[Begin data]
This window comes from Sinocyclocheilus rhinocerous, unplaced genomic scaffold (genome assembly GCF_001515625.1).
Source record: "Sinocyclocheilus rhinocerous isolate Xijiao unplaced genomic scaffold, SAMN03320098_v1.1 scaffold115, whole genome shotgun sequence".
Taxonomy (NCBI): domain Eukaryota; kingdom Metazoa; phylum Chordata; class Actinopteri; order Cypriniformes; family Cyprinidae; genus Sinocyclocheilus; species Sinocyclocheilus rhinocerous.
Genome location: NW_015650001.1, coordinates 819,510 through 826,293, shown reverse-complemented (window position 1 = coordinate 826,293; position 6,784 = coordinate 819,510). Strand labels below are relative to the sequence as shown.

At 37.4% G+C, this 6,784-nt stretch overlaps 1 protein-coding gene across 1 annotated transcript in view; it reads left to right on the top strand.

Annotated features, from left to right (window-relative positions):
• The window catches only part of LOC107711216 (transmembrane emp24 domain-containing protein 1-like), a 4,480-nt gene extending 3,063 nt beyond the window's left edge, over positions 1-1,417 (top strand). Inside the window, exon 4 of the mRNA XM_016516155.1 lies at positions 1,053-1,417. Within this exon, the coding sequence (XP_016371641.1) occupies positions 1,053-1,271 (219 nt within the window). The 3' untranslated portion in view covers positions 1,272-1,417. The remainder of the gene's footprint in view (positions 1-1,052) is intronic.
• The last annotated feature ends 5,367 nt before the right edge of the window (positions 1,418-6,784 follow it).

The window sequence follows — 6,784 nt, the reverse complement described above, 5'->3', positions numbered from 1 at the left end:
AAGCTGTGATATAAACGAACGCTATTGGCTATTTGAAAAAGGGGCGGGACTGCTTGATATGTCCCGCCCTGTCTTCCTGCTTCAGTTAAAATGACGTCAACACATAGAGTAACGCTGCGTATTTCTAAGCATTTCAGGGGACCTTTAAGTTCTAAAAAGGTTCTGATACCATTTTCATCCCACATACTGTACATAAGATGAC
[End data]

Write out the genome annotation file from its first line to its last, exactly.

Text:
This window comes from Sinocyclocheilus rhinocerous, unplaced genomic scaffold (genome assembly GCF_001515625.1).
Source record: "Sinocyclocheilus rhinocerous isolate Xijiao unplaced genomic scaffold, SAMN03320098_v1.1 scaffold115, whole genome shotgun sequence".
Taxonomy (NCBI): domain Eukaryota; kingdom Metazoa; phylum Chordata; class Actinopteri; order Cypriniformes; family Cyprinidae; genus Sinocyclocheilus; species Sinocyclocheilus rhinocerous.
Genome location: NW_015650001.1, coordinates 819,510 through 826,293, shown reverse-complemented (window position 1 = coordinate 826,293; position 6,784 = coordinate 819,510). Strand labels below are relative to the sequence as shown.

At 37.4% G+C, this 6,784-nt stretch overlaps 1 protein-coding gene across 1 annotated transcript in view; it reads left to right on the top strand.

Annotated features, from left to right (window-relative positions):
• The window catches only part of LOC107711216 (transmembrane emp24 domain-containing protein 1-like), a 4,480-nt gene extending 3,063 nt beyond the window's left edge, over positions 1-1,417 (top strand). Inside the window, exon 4 of the mRNA XM_016516155.1 lies at positions 1,053-1,417. Within this exon, the coding sequence (XP_016371641.1) occupies positions 1,053-1,271 (219 nt within the window). The 3' untranslated portion in view covers positions 1,272-1,417. The remainder of the gene's footprint in view (positions 1-1,052) is intronic.
• The last annotated feature ends 5,367 nt before the right edge of the window (positions 1,418-6,784 follow it).

The window sequence follows — 6,784 nt, the reverse complement described above, 5'->3', positions numbered from 1 at the left end:
AAGCTGTGATATAAACGAACGCTATTGGCTATTTGAAAAAGGGGCGGGACTGCTTGATATGTCCCGCCCTGTCTTCCTGCTTCAGTTAAAATGACGTCAACACATAGAGTAACGCTGCGTATTTCTAAGCATTTCAGGGGACCTTTAAGTTCTAAAAAGGTTCTGATACCATTTTCATCCCACATACTGTACATAAGATGAC